‘I do not give his words but merely the sense attired in the garb that I conceive fittest’: James Hogg’s (1770-1835) influence on the works of the Brontës (1816-1855)

Pyle, Hannah Maria Catherine (2018) ‘I do not give his words but merely the sense attired in the garb that I conceive fittest’: James Hogg’s (1770-1835) influence on the works of the Brontës (1816-1855). MPhil(R) thesis, University of Glasgow.

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Printed Thesis Information: https://eleanor.lib.gla.ac.uk/record=b3313003


This thesis investigates the influence that James Hogg (1770-1835) had over the works of the Brontës. There has been an understanding amongst scholars since the early twentieth century that Hogg’s poetry, novels and periodical contributions had been read and discussed within the Brontë household. However, despite references to this relationship between Hogg and the literary education of the young Brontës, there has been no comprehensive study which fully examines the ways in which Hogg’s works were transposed into the juvenilia, and eventually into the published works. This study aims to examine the specific mechanisms that establish the foundational presence of Hogg within the Brontë canon. By initially exploring Hogg’s situation within the early nineteenth-century literary marketplace, the thesis presents an examination of the variety of personas which the Brontë children consumed and digested during their early reading, and specifically through their dedication to Blackwood’s Edinburgh Magazine. Through understanding the ways in which Hogg was constructed and manipulated during his literary career, we can further understand how the Brontës understood, acquired and developed the writerly methods of Hogg as a way of establishing their own distinct literary voices. The three most prominent examples of consciously transposing Hogg’s literary techniques into their own understanding and conception of the literary marketplace are Charlotte (1816-55), (Patrick) Branwell (1817-48), and Emily (1818-48). This study will ultimately reveal the importance of Hogg not only in relation to the Brontës, but to the nineteenth-century publishing industry as a whole.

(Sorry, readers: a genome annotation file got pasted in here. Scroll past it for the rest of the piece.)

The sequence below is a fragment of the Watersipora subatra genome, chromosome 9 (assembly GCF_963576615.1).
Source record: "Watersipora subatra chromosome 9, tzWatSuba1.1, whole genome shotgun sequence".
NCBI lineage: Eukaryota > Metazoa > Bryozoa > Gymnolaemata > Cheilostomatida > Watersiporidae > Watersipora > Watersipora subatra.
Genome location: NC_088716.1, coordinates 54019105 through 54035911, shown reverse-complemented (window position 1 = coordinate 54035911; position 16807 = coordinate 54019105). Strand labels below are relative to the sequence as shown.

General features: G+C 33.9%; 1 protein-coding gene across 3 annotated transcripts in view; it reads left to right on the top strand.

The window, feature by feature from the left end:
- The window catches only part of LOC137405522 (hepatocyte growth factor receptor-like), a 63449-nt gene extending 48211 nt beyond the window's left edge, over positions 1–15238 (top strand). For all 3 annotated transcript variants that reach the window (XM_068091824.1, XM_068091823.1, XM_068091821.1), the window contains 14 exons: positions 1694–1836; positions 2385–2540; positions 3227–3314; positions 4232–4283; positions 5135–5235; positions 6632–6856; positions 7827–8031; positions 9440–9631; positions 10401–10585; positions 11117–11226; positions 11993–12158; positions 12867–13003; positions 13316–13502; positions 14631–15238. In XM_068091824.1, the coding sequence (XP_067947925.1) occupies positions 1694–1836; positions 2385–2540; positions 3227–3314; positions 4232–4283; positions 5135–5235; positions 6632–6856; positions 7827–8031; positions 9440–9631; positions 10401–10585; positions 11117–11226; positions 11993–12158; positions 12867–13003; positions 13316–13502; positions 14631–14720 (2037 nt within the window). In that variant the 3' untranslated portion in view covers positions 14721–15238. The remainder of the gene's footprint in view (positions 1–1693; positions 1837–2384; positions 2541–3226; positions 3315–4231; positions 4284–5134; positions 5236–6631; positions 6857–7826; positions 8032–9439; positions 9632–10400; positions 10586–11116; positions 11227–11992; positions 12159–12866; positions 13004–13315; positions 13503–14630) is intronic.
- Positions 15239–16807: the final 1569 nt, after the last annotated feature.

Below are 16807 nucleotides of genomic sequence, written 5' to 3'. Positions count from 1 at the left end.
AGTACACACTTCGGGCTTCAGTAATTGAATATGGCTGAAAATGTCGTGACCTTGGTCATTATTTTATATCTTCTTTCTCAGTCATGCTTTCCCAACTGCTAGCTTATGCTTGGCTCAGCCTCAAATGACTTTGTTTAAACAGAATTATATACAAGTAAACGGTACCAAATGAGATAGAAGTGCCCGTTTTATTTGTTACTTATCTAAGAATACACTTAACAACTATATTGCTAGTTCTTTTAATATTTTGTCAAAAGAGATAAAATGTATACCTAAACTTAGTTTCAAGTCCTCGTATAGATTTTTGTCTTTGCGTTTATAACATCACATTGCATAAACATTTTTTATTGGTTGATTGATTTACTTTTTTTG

Item Type: Thesis (MPhil(R))
Qualification Level: Masters
Keywords: James Hogg, Brontes, Romanticism, Scottish Romanticism, Nineteenth Century, Reception, Blackwood's Edinburgh Magazine, Bronte Canon.
Subjects: P Language and Literature > PN Literature (General)
P Language and Literature > PN Literature (General) > PN0441 Literary History
P Language and Literature > PR English literature
Colleges/Schools: College of Arts & Humanities > School of Critical Studies > Scottish Literature
Supervisor's Name: McCue, Professor Kirsteen and Brown, Dr. Rhona
Date of Award: 2018
Depositing User: Miss Hannah Pyle
Unique ID: glathesis:2018-9130
Copyright: Copyright of this thesis is held by the author.
Date Deposited: 01 Jun 2018 11:55
Last Modified: 19 Jun 2018 12:51
URI: https://theses.gla.ac.uk/id/eprint/9130

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